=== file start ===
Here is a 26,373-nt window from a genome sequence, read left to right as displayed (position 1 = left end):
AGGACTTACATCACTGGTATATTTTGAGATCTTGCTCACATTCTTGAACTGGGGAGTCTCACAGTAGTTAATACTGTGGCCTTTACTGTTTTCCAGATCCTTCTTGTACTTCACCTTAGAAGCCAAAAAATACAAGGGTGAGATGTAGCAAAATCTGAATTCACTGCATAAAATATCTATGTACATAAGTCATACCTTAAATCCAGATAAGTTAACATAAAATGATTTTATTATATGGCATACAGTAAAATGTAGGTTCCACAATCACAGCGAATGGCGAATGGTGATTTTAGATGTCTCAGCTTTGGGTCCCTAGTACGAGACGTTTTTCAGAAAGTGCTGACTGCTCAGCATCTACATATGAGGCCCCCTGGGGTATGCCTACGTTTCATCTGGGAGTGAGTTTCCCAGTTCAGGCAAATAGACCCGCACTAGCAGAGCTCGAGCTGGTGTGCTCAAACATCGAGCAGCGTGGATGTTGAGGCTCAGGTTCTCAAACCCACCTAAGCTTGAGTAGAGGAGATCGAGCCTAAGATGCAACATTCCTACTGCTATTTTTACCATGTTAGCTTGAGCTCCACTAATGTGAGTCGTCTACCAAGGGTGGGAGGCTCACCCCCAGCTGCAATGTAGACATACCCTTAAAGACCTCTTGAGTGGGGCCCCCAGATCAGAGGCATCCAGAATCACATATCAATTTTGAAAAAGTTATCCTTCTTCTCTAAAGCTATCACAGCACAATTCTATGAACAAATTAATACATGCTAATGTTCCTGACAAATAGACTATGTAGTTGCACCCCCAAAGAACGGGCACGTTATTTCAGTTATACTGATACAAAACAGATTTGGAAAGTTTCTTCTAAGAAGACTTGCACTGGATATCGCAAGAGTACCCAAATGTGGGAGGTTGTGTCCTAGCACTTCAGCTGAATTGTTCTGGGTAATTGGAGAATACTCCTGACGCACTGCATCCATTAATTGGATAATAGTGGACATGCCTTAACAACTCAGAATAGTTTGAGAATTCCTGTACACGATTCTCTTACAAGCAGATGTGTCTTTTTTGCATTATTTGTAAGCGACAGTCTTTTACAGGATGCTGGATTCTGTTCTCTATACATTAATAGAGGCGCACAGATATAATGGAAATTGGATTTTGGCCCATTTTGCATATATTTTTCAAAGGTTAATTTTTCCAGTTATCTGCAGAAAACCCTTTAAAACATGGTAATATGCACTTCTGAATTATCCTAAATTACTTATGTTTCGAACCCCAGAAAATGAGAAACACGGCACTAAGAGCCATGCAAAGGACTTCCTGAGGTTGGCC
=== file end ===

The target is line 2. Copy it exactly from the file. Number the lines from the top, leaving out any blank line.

AGGACTTACATCACTGGTATATTTTGAGATCTTGCTCACATTCTTGAACTGGGGAGTCTCACAGTAGTTAATACTGTGGCCTTTACTGTTTTCCAGATCCTTCTTGTACTTCACCTTAGAAGCCAAAAAATACAAGGGTGAGATGTAGCAAAATCTGAATTCACTGCATAAAATATCTATGTACATAAGTCATACCTTAAATCCAGATAAGTTAACATAAAATGATTTTATTATATGGCATACAGTAAAATGTAGGTTCCACAATCACAGCGAATGGCGAATGGTGATTTTAGATGTCTCAGCTTTGGGTCCCTAGTACGAGACGTTTTTCAGAAAGTGCTGACTGCTCAGCATCTACATATGAGGCCCCCTGGGGTATGCCTACGTTTCATCTGGGAGTGAGTTTCCCAGTTCAGGCAAATAGACCCGCACTAGCAGAGCTCGAGCTGGTGTGCTCAAACATCGAGCAGCGTGGATGTTGAGGCTCAGGTTCTCAAACCCACCTAAGCTTGAGTAGAGGAGATCGAGCCTAAGATGCAACATTCCTACTGCTATTTTTACCATGTTAGCTTGAGCTCCACTAATGTGAGTCGTCTACCAAGGGTGGGAGGCTCACCCCCAGCTGCAATGTAGACATACCCTTAAAGACCTCTTGAGTGGGGCCCCCAGATCAGAGGCATCCAGAATCACATATCAATTTTGAAAAAGTTATCCTTCTTCTCTAAAGCTATCACAGCACAATTCTATGAACAAATTAATACATGCTAATGTTCCTGACAAATAGACTATGTAGTTGCACCCCCAAAGAACGGGCACGTTATTTCAGTTATACTGATACAAAACAGATTTGGAAAGTTTCTTCTAAGAAGACTTGCACTGGATATCGCAAGAGTACCCAAATGTGGGAGGTTGTGTCCTAGCACTTCAGCTGAATTGTTCTGGGTAATTGGAGAATACTCCTGACGCACTGCATCCATTAATTGGATAATAGTGGACATGCCTTAACAACTCAGAATAGTTTGAGAATTCCTGTACACGATTCTCTTACAAGCAGATGTGTCTTTTTTGCATTATTTGTAAGCGACAGTCTTTTACAGGATGCTGGATTCTGTTCTCTATACATTAATAGAGGCGCACAGATATAATGGAAATTGGATTTTGGCCCATTTTGCATATATTTTTCAAAGGTTAATTTTTCCAGTTATCTGCAGAAAACCCTTTAAAACATGGTAATATGCACTTCTGAATTATCCTAAATTACTTATGTTTCGAACCCCAGAAAATGAGAAACACGGCACTAAGAGCCATGCAAAGGACTTCCTGAGGTTGGCC